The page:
If food shortages occur when birds have young in the nest they may be tempted by easy food put on bird tables to make up the shortfall in natural food, initially to feed themselves, but if the situation gets bad enough, they will also take the food to the nest.
At this time of year, put out food and water on a regular basis. In severe weather, feed twice daily if you can: in the morning and in the early afternoon. Birds require high-energy (high-fat) foods during the cold winter weather to maintain their fat reserves to survive the frosty nights. Always adjust the quantity given to the demand, and never allow uneaten foods to accumulate around the feeders. Once you establish a feeding routine, try not to change it as the birds will become used to it and time their visits to your garden accordingly.
During the summer months, birds require high protein foods, especially while they are moulting. Only feed selected foods at this time of year. Good hygiene is vital, or feeding may do more harm than good.
This may seem obvious but lots of people feed the wrong type of seed for the types of birds visiting their gardens. Understand what birds visit your garden then you will understand what they need to eat and survive. There are different mixes for feeders, for bird tables and for ground feeding. The better mixtures contain plenty of flaked maize, sunflower seeds and peanut granules. Small seeds, such as millet, attract mostly house sparrows, dunnocks, finches, reed buntings and collared doves, while flaked maize is taken readily by blackbirds. Tits and greenfinches favour peanuts and sunflower seeds. Mixes that contain chunks or whole nuts are suitable for winter feeding only. Pinhead oatmeal is excellent for many birds.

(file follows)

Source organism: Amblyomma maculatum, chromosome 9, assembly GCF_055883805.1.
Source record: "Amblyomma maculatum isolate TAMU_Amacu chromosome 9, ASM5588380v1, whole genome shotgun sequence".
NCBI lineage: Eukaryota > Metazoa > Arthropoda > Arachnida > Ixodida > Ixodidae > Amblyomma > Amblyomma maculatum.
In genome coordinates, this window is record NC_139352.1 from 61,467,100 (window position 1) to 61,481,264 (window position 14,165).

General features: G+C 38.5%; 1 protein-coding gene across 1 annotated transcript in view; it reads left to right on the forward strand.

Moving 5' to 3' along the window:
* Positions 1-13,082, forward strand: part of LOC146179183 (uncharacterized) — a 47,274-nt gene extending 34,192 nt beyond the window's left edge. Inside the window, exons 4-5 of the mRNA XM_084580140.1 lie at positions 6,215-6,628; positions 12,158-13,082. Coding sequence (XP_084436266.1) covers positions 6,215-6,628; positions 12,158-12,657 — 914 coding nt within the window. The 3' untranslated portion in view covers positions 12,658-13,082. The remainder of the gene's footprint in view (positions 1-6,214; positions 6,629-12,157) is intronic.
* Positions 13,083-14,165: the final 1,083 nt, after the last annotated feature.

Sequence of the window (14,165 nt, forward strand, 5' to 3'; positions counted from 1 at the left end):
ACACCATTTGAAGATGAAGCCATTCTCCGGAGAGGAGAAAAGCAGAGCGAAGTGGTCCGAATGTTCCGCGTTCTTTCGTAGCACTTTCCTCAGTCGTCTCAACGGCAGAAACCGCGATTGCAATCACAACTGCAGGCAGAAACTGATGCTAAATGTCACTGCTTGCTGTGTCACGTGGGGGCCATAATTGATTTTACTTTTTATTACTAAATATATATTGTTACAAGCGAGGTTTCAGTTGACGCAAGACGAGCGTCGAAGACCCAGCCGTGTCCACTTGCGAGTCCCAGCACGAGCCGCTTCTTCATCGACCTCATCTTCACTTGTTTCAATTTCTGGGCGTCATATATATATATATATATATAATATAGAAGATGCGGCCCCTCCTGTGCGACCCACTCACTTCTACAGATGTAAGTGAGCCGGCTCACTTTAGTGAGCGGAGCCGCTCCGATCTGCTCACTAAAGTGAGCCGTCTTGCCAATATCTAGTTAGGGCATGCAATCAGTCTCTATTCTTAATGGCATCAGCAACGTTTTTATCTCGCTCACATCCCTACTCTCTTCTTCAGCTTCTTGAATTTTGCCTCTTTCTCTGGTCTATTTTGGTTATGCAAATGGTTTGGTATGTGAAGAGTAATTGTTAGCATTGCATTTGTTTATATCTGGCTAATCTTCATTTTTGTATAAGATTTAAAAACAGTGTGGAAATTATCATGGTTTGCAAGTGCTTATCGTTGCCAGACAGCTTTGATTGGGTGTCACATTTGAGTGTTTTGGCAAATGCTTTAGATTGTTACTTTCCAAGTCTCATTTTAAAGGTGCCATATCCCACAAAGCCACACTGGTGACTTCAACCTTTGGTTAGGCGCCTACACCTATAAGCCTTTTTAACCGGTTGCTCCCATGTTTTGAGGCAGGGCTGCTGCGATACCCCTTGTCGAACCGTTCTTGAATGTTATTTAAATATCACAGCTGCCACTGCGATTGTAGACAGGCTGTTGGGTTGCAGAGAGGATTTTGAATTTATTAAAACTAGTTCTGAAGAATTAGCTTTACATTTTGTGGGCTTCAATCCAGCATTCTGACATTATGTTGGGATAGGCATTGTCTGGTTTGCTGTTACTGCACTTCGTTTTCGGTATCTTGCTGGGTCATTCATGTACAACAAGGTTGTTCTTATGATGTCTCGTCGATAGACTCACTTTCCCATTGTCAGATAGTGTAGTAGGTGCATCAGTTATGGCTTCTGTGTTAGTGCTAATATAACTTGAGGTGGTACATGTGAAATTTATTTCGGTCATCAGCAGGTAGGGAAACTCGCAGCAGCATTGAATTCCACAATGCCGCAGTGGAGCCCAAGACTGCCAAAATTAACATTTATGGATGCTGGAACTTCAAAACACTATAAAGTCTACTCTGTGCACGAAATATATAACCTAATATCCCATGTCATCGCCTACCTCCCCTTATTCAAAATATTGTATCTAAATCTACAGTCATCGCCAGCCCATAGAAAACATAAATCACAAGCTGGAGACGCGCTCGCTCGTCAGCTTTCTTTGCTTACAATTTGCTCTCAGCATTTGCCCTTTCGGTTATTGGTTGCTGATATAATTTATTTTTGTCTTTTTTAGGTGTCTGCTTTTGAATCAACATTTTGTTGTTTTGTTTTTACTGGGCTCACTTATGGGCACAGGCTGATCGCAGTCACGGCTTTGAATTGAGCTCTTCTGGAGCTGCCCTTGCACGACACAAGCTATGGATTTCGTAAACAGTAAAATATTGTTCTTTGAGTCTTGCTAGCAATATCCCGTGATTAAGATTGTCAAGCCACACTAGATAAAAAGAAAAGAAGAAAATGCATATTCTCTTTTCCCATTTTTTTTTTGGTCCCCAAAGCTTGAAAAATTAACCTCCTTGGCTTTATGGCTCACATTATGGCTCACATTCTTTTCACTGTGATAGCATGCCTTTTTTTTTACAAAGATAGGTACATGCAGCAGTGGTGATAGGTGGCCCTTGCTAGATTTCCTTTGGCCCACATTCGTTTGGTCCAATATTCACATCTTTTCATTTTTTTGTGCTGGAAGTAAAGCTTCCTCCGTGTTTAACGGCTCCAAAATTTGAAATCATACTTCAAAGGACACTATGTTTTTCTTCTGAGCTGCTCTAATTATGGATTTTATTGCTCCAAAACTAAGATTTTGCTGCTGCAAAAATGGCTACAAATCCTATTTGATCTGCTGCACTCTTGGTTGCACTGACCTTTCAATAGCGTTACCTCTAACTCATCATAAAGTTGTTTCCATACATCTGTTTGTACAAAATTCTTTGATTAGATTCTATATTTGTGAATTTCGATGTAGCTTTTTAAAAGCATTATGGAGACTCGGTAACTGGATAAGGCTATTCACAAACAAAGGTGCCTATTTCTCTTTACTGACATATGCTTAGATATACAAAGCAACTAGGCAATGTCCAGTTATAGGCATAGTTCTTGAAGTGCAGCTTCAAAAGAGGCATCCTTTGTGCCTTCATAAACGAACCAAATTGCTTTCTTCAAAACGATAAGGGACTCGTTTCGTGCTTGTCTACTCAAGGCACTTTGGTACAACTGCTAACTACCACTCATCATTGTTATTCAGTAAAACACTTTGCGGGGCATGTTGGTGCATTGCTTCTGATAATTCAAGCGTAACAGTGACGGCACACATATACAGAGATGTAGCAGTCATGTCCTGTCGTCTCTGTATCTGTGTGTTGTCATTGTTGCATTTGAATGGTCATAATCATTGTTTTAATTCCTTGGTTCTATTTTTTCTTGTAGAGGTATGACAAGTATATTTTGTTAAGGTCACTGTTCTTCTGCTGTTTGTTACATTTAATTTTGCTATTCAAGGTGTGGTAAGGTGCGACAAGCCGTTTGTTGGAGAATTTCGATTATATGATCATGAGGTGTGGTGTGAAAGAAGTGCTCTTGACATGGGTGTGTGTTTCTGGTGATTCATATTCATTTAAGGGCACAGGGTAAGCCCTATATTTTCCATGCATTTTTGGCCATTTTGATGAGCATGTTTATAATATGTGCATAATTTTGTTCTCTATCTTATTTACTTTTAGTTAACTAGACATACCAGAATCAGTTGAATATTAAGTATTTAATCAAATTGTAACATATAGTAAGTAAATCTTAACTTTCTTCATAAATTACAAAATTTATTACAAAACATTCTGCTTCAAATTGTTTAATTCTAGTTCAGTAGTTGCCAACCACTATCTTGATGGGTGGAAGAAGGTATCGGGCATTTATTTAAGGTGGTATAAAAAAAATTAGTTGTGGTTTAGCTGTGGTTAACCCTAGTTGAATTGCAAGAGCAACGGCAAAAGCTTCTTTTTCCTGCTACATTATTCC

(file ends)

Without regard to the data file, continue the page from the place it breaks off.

Avoid seed mixtures that have split peas, beans, dried rice or lentils as again only the large species can eat them dry. These are added to some cheaper seed mixes to bulk them up. Also avoid any mixture containing green or pink lumps as these are dog biscuit, which can only be eaten when soaked.
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